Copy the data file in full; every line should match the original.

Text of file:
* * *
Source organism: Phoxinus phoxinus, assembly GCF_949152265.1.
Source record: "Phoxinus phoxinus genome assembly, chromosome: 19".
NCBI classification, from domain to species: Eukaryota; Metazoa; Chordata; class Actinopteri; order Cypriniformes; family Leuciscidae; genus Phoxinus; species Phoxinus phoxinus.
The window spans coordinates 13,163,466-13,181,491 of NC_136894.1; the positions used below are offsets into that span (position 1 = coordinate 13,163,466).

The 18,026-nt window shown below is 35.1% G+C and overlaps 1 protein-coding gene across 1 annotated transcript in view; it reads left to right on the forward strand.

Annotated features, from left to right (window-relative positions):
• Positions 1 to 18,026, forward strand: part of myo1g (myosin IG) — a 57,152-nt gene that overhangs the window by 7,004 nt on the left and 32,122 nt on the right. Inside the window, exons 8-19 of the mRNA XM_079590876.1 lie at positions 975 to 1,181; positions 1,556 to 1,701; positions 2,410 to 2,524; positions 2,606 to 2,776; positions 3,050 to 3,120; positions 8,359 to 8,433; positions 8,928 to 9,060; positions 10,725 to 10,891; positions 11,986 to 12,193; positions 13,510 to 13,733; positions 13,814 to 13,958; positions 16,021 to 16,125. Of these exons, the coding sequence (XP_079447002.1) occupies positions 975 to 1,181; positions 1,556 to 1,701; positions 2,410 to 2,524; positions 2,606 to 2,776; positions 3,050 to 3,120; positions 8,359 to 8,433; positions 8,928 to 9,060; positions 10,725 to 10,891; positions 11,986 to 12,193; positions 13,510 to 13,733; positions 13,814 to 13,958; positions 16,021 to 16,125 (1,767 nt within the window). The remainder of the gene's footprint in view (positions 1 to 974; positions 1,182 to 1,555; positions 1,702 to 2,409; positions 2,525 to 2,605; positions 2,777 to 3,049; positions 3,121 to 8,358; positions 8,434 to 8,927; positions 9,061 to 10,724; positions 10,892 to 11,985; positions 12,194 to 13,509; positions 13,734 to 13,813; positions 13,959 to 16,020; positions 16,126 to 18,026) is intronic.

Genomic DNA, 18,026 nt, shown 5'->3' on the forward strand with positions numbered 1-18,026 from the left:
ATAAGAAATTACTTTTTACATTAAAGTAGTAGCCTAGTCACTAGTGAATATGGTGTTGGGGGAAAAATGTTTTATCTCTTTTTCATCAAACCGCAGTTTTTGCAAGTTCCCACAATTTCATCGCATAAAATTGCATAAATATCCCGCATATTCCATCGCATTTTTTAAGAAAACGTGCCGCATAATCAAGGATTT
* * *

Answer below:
Source organism: Phoxinus phoxinus, assembly GCF_949152265.1.
Source record: "Phoxinus phoxinus genome assembly, chromosome: 19".
NCBI classification, from domain to species: Eukaryota; Metazoa; Chordata; class Actinopteri; order Cypriniformes; family Leuciscidae; genus Phoxinus; species Phoxinus phoxinus.
The window spans coordinates 13,163,466-13,181,491 of NC_136894.1; the positions used below are offsets into that span (position 1 = coordinate 13,163,466).

The 18,026-nt window shown below is 35.1% G+C and overlaps 1 protein-coding gene across 1 annotated transcript in view; it reads left to right on the forward strand.

Annotated features, from left to right (window-relative positions):
• Positions 1 to 18,026, forward strand: part of myo1g (myosin IG) — a 57,152-nt gene that overhangs the window by 7,004 nt on the left and 32,122 nt on the right. Inside the window, exons 8-19 of the mRNA XM_079590876.1 lie at positions 975 to 1,181; positions 1,556 to 1,701; positions 2,410 to 2,524; positions 2,606 to 2,776; positions 3,050 to 3,120; positions 8,359 to 8,433; positions 8,928 to 9,060; positions 10,725 to 10,891; positions 11,986 to 12,193; positions 13,510 to 13,733; positions 13,814 to 13,958; positions 16,021 to 16,125. Of these exons, the coding sequence (XP_079447002.1) occupies positions 975 to 1,181; positions 1,556 to 1,701; positions 2,410 to 2,524; positions 2,606 to 2,776; positions 3,050 to 3,120; positions 8,359 to 8,433; positions 8,928 to 9,060; positions 10,725 to 10,891; positions 11,986 to 12,193; positions 13,510 to 13,733; positions 13,814 to 13,958; positions 16,021 to 16,125 (1,767 nt within the window). The remainder of the gene's footprint in view (positions 1 to 974; positions 1,182 to 1,555; positions 1,702 to 2,409; positions 2,525 to 2,605; positions 2,777 to 3,049; positions 3,121 to 8,358; positions 8,434 to 8,927; positions 9,061 to 10,724; positions 10,892 to 11,985; positions 12,194 to 13,509; positions 13,734 to 13,813; positions 13,959 to 16,020; positions 16,126 to 18,026) is intronic.

Genomic DNA, 18,026 nt, shown 5'->3' on the forward strand with positions numbered 1-18,026 from the left:
ATAAGAAATTACTTTTTACATTAAAGTAGTAGCCTAGTCACTAGTGAATATGGTGTTGGGGGAAAAATGTTTTATCTCTTTTTCATCAAACCGCAGTTTTTGCAAGTTCCCACAATTTCATCGCATAAAATTGCATAAATATCCCGCATATTCCATCGCATTTTTTAAGAAAACGTGCCGCATAATCAAGGATTT